EN: Cyanotype


A process invented by Sir John Herschel and reported in 1842. The prints are also known as blue-prints. The process is simple and produces a characteristic blue image on paper or cloth. It was popular in the 1840s and the 1880s. Its main use has been for the reproduction of architectural or technical drawings.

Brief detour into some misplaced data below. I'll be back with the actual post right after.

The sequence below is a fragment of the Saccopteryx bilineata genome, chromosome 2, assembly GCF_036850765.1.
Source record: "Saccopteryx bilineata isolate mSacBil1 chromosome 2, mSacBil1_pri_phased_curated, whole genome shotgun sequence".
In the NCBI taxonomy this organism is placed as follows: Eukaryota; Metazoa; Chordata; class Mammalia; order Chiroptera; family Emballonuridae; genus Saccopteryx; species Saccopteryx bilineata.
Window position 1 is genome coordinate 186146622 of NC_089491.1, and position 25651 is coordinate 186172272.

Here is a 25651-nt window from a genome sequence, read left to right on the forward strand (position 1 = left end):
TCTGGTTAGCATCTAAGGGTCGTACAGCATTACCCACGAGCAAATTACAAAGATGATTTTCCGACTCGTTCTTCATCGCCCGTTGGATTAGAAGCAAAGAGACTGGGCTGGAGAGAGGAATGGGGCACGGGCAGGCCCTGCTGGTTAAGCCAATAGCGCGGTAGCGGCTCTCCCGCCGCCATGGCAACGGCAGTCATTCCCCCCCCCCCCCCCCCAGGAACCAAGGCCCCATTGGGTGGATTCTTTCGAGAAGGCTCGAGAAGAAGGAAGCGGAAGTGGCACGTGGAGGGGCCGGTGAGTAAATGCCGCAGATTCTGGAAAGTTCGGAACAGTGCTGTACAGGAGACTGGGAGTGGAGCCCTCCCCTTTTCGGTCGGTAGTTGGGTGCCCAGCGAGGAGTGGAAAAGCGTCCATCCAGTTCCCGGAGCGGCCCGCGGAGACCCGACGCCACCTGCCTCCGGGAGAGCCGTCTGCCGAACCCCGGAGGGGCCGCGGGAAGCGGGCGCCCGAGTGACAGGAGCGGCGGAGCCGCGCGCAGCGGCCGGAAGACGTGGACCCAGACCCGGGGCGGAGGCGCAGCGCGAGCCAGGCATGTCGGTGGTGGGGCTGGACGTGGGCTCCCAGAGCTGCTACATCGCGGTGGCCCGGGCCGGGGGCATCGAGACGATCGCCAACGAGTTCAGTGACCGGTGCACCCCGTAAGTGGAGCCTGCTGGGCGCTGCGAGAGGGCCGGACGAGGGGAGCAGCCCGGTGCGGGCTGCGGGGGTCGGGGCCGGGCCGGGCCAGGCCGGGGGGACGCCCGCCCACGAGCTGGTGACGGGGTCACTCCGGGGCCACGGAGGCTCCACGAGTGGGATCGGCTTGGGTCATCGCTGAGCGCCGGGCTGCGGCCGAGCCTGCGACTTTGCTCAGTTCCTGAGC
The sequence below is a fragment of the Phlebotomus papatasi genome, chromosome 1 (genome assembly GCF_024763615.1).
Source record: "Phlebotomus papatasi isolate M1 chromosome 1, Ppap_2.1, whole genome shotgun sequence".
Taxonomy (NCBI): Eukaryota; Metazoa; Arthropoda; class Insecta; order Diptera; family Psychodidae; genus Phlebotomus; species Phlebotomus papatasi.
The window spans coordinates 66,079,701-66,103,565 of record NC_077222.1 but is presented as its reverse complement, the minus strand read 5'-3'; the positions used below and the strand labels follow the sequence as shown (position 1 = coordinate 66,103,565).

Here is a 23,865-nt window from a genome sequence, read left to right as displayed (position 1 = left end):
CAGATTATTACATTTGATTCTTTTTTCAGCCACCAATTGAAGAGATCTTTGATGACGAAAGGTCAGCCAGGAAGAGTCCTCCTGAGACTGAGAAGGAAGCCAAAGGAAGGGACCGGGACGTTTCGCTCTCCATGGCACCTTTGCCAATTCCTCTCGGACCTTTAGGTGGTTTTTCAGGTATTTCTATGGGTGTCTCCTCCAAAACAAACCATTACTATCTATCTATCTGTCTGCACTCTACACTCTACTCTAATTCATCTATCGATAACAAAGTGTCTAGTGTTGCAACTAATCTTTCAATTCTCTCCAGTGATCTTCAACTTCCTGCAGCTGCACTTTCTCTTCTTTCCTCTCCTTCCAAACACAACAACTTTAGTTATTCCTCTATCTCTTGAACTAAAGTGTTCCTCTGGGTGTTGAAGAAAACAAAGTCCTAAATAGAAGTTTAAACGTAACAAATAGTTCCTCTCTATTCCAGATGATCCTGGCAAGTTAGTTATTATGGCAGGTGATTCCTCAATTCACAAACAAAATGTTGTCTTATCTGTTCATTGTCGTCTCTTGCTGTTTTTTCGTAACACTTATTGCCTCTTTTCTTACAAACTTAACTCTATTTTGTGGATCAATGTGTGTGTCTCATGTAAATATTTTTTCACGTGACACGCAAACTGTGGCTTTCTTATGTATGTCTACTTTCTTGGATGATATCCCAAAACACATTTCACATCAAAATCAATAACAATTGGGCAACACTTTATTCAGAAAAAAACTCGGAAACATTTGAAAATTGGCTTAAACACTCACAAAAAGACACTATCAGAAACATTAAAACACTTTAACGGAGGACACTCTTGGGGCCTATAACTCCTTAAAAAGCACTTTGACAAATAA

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Invented by Herschel in 1842, Cyanotype produces characteristic Prussian Blue images through the combination of iron salts with potassium ferricyanide. Once coated, the paper can either be left to dry by air in a darkened room or heat dried with a hair dryer. The image is formed by contact printing using the sun, but because the process cannot resolve fine detail, working from a line negative is recommended. Once exposure is complete, wash the print in cold running water for around 30 minutes until all yellow is gone. To brighten the highlights, rinse the print briefly in a dilute chlorine bleach bath, or to lighten specific areas, use a brush and bleach diluted 1:32. As well as paper, Cyanotype prints can be made onto heavy cotton or canvas, but you should avoid exposing finished images to bright light, or they will fade. .

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